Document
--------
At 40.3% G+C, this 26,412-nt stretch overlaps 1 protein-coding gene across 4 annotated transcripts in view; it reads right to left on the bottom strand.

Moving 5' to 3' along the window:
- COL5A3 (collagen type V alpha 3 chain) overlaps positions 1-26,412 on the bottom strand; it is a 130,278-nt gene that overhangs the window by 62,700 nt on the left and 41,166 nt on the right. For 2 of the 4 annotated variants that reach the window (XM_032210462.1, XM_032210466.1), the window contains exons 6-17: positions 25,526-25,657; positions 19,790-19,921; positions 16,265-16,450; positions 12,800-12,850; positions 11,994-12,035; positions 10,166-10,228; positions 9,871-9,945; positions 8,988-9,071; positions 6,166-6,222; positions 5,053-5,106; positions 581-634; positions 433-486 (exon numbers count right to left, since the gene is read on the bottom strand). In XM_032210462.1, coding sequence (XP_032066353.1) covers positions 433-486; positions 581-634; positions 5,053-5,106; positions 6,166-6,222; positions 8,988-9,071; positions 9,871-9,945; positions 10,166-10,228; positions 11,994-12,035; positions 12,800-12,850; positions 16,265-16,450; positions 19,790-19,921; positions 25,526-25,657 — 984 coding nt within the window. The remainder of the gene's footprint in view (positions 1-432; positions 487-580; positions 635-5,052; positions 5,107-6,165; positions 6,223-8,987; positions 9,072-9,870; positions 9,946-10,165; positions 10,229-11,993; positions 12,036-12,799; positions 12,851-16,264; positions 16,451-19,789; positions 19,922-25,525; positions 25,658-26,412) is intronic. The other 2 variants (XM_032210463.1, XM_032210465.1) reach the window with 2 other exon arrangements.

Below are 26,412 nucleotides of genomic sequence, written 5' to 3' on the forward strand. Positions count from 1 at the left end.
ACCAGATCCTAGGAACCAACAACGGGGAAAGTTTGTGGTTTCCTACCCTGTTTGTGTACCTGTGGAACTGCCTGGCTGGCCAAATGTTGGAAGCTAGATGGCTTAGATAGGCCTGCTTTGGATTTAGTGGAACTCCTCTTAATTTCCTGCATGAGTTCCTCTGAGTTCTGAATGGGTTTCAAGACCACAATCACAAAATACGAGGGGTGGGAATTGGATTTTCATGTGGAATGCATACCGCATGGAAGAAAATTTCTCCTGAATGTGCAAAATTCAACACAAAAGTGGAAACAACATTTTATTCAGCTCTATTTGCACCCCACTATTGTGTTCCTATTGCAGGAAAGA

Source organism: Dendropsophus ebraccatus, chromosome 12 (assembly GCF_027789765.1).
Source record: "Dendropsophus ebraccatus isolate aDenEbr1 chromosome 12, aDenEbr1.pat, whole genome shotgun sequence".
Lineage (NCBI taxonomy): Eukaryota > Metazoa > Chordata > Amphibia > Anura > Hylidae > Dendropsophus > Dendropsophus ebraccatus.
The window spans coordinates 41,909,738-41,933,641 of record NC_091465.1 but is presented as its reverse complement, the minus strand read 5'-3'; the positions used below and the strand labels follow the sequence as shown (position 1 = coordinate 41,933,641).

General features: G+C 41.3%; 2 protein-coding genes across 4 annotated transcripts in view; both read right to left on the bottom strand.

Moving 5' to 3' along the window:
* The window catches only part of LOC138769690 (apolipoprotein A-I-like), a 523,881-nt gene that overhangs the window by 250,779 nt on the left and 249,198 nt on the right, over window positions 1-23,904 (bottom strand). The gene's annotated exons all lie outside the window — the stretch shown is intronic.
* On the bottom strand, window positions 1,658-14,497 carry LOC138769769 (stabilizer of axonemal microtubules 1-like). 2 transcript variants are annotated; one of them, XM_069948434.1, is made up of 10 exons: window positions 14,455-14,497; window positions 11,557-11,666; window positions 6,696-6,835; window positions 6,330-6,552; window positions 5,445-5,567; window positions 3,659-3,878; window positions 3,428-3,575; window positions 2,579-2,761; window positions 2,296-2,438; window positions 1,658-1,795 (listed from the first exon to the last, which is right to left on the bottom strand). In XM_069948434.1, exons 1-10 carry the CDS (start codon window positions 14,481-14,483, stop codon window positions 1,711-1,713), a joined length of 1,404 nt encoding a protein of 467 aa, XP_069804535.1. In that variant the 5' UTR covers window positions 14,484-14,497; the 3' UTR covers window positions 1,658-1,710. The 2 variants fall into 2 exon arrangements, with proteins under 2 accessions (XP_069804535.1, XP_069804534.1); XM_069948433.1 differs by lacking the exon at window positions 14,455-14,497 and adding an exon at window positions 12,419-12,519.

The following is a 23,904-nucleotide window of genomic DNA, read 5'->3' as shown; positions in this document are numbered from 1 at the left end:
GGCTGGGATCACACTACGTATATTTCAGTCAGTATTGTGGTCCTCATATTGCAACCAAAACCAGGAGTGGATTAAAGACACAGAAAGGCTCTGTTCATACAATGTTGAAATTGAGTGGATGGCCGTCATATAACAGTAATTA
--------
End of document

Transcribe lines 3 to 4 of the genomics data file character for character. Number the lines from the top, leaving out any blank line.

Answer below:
- COL5A3 (collagen type V alpha 3 chain) overlaps positions 1-26,412 on the bottom strand; it is a 130,278-nt gene that overhangs the window by 62,700 nt on the left and 41,166 nt on the right. For 2 of the 4 annotated variants that reach the window (XM_032210462.1, XM_032210466.1), the window contains exons 6-17: positions 25,526-25,657; positions 19,790-19,921; positions 16,265-16,450; positions 12,800-12,850; positions 11,994-12,035; positions 10,166-10,228; positions 9,871-9,945; positions 8,988-9,071; positions 6,166-6,222; positions 5,053-5,106; positions 581-634; positions 433-486 (exon numbers count right to left, since the gene is read on the bottom strand). In XM_032210462.1, coding sequence (XP_032066353.1) covers positions 433-486; positions 581-634; positions 5,053-5,106; positions 6,166-6,222; positions 8,988-9,071; positions 9,871-9,945; positions 10,166-10,228; positions 11,994-12,035; positions 12,800-12,850; positions 16,265-16,450; positions 19,790-19,921; positions 25,526-25,657 — 984 coding nt within the window. The remainder of the gene's footprint in view (positions 1-432; positions 487-580; positions 635-5,052; positions 5,107-6,165; positions 6,223-8,987; positions 9,072-9,870; positions 9,946-10,165; positions 10,229-11,993; positions 12,036-12,799; positions 12,851-16,264; positions 16,451-19,789; positions 19,922-25,525; positions 25,658-26,412) is intronic. The other 2 variants (XM_032210463.1, XM_032210465.1) reach the window with 2 other exon arrangements.

Below are 26,412 nucleotides of genomic sequence, written 5' to 3' on the forward strand. Positions count from 1 at the left end.